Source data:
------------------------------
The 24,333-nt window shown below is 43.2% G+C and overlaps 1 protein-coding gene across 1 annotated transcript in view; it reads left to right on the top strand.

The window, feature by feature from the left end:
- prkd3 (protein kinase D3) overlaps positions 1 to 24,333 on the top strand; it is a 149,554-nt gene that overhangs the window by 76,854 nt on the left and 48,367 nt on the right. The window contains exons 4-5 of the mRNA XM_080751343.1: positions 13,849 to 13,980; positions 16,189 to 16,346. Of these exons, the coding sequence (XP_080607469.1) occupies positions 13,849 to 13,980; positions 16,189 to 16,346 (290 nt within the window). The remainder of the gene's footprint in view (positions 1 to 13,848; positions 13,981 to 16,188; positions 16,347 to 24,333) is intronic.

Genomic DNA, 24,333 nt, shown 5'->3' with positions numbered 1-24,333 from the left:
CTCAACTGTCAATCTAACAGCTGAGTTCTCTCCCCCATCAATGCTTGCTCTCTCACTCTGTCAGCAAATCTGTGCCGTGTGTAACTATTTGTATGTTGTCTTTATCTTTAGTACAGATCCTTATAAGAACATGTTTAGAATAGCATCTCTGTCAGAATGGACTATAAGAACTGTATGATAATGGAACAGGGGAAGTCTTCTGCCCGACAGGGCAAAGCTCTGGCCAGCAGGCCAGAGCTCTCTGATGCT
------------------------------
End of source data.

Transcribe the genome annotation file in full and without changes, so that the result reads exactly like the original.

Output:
The 24,333-nt window shown below is 43.2% G+C and overlaps 1 protein-coding gene across 1 annotated transcript in view; it reads left to right on the top strand.

The window, feature by feature from the left end:
- prkd3 (protein kinase D3) overlaps positions 1 to 24,333 on the top strand; it is a 149,554-nt gene that overhangs the window by 76,854 nt on the left and 48,367 nt on the right. The window contains exons 4-5 of the mRNA XM_080751343.1: positions 13,849 to 13,980; positions 16,189 to 16,346. Of these exons, the coding sequence (XP_080607469.1) occupies positions 13,849 to 13,980; positions 16,189 to 16,346 (290 nt within the window). The remainder of the gene's footprint in view (positions 1 to 13,848; positions 13,981 to 16,188; positions 16,347 to 24,333) is intronic.

Genomic DNA, 24,333 nt, shown 5'->3' with positions numbered 1-24,333 from the left:
CTCAACTGTCAATCTAACAGCTGAGTTCTCTCCCCCATCAATGCTTGCTCTCTCACTCTGTCAGCAAATCTGTGCCGTGTGTAACTATTTGTATGTTGTCTTTATCTTTAGTACAGATCCTTATAAGAACATGTTTAGAATAGCATCTCTGTCAGAATGGACTATAAGAACTGTATGATAATGGAACAGGGGAAGTCTTCTGCCCGACAGGGCAAAGCTCTGGCCAGCAGGCCAGAGCTCTCTGATGCT